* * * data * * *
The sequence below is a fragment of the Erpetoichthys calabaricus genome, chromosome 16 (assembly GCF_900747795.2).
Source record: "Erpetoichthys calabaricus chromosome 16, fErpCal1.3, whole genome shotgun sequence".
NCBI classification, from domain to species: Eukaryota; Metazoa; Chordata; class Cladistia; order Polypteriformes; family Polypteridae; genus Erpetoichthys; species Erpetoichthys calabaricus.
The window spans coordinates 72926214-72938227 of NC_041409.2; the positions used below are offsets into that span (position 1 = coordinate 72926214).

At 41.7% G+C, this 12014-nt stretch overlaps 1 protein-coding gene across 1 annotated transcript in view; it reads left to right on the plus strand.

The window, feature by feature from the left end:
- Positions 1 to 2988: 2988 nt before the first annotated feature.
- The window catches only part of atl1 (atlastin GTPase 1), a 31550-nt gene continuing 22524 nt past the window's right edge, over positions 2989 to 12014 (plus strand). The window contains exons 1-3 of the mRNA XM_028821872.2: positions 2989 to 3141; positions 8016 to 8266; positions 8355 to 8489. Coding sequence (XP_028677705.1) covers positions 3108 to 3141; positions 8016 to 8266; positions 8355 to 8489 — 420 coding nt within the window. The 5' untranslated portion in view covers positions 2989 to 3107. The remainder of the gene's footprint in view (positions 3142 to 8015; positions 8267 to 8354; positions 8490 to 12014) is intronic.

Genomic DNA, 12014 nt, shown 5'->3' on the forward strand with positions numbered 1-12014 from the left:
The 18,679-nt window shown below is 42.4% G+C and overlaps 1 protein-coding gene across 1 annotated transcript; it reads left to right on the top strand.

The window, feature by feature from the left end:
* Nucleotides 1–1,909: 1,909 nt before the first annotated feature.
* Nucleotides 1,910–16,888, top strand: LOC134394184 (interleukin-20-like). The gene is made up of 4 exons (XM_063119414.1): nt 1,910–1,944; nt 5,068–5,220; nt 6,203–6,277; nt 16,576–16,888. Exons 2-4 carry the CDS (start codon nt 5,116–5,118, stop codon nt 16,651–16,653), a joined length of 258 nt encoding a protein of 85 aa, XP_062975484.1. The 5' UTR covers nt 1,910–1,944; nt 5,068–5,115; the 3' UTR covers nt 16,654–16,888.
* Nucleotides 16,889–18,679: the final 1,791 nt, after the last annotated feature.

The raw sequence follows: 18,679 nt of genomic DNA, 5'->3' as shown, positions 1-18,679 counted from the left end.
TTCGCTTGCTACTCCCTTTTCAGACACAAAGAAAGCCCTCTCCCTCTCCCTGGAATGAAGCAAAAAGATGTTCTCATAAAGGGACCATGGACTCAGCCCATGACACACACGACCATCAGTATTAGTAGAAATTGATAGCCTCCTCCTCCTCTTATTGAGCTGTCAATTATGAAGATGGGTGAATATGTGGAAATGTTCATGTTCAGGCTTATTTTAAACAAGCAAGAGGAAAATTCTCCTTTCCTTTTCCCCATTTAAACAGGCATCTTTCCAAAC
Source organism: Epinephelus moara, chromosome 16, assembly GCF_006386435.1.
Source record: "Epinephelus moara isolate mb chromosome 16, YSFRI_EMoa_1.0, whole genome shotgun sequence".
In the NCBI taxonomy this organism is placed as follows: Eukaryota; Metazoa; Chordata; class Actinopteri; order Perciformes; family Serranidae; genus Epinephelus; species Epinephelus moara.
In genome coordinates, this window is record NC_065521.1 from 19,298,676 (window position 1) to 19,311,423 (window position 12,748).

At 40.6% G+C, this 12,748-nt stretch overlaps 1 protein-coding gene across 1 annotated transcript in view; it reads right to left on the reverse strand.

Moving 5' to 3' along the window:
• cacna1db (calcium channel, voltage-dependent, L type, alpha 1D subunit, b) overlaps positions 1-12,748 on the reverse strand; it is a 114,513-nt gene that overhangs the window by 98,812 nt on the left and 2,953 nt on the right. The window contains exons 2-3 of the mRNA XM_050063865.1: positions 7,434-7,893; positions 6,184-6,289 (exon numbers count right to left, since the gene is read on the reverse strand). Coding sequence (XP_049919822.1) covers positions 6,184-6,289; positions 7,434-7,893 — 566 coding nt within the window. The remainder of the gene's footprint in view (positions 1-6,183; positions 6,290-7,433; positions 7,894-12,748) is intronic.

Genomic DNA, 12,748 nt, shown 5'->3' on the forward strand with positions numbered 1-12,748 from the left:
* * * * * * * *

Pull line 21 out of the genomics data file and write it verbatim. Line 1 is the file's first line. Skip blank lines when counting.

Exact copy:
At 40.6% G+C, this 12,748-nt stretch overlaps 1 protein-coding gene across 1 annotated transcript in view; it reads right to left on the reverse strand.